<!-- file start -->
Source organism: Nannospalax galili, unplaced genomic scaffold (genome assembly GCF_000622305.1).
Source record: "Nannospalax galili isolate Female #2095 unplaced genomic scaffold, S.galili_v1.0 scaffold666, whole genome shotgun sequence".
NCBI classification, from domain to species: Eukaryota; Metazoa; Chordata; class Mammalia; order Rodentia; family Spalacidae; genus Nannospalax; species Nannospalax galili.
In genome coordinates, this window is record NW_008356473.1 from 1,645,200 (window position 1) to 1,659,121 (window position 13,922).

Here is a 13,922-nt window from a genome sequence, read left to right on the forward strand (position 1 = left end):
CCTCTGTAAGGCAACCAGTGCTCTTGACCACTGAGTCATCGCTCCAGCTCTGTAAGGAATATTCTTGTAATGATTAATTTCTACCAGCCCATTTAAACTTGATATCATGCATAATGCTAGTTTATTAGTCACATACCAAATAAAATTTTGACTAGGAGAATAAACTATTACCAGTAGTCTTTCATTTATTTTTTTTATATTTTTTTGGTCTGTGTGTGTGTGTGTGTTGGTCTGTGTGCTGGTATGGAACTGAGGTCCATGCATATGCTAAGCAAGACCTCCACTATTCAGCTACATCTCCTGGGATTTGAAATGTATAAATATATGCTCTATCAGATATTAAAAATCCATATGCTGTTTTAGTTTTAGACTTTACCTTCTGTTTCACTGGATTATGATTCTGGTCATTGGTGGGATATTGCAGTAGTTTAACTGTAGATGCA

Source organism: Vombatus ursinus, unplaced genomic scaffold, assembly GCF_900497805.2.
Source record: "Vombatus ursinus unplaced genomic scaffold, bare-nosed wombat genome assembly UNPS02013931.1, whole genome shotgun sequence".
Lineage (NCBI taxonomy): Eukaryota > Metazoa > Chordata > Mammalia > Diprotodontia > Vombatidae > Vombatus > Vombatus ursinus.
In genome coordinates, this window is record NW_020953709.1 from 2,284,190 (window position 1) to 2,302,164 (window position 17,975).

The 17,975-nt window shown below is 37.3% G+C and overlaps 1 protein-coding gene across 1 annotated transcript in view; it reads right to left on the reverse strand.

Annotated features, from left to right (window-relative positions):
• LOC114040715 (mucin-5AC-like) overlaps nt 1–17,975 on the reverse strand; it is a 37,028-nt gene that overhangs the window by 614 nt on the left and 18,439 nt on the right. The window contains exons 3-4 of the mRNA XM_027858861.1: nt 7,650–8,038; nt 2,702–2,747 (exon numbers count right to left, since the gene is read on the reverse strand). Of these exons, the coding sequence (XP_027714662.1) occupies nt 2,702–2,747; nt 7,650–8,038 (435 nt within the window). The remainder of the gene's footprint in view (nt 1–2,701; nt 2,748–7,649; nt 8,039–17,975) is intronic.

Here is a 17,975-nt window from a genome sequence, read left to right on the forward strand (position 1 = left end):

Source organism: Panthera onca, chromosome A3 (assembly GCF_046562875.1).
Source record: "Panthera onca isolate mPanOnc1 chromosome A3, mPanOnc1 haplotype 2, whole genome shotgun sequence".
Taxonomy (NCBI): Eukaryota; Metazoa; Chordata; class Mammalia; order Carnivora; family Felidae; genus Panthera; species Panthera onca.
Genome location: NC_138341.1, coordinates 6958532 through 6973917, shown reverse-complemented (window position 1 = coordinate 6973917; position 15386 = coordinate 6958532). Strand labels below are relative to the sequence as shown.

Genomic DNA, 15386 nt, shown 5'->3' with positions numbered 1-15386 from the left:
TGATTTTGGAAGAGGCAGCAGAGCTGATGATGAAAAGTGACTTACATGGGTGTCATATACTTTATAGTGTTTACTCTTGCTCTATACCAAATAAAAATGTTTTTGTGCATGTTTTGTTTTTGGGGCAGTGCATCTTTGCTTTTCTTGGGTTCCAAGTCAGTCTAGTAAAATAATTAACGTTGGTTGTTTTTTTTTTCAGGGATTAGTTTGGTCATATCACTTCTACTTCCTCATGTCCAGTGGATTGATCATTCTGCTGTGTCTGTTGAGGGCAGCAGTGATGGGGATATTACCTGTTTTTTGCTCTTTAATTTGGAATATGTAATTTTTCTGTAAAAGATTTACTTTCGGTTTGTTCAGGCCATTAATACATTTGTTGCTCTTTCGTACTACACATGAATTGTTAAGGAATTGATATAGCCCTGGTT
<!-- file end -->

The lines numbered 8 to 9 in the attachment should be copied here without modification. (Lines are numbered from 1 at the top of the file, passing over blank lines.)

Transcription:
Source record: "Vombatus ursinus unplaced genomic scaffold, bare-nosed wombat genome assembly UNPS02013931.1, whole genome shotgun sequence".
Lineage (NCBI taxonomy): Eukaryota > Metazoa > Chordata > Mammalia > Diprotodontia > Vombatidae > Vombatus > Vombatus ursinus.